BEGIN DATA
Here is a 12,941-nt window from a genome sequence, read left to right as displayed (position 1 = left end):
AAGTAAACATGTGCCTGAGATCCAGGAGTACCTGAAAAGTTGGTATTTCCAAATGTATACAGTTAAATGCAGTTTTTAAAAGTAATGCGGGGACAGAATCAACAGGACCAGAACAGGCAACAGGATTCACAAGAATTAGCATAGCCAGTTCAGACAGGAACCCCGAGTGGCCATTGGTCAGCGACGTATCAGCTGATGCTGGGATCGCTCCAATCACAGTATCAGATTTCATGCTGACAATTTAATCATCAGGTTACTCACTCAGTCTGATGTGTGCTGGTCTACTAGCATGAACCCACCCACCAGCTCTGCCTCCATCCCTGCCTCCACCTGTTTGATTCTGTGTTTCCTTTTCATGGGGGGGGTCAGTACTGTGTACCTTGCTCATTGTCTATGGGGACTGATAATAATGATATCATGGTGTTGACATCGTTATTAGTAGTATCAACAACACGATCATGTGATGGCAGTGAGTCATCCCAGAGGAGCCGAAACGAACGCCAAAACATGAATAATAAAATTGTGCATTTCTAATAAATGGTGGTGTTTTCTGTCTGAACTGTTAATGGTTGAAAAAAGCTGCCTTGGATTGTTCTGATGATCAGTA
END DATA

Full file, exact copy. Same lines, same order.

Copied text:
Here is a 12,941-nt window from a genome sequence, read left to right as displayed (position 1 = left end):
AAGTAAACATGTGCCTGAGATCCAGGAGTACCTGAAAAGTTGGTATTTCCAAATGTATACAGTTAAATGCAGTTTTTAAAAGTAATGCGGGGACAGAATCAACAGGACCAGAACAGGCAACAGGATTCACAAGAATTAGCATAGCCAGTTCAGACAGGAACCCCGAGTGGCCATTGGTCAGCGACGTATCAGCTGATGCTGGGATCGCTCCAATCACAGTATCAGATTTCATGCTGACAATTTAATCATCAGGTTACTCACTCAGTCTGATGTGTGCTGGTCTACTAGCATGAACCCACCCACCAGCTCTGCCTCCATCCCTGCCTCCACCTGTTTGATTCTGTGTTTCCTTTTCATGGGGGGGGTCAGTACTGTGTACCTTGCTCATTGTCTATGGGGACTGATAATAATGATATCATGGTGTTGACATCGTTATTAGTAGTATCAACAACACGATCATGTGATGGCAGTGAGTCATCCCAGAGGAGCCGAAACGAACGCCAAAACATGAATAATAAAATTGTGCATTTCTAATAAATGGTGGTGTTTTCTGTCTGAACTGTTAATGGTTGAAAAAAGCTGCCTTGGATTGTTCTGATGATCAGTA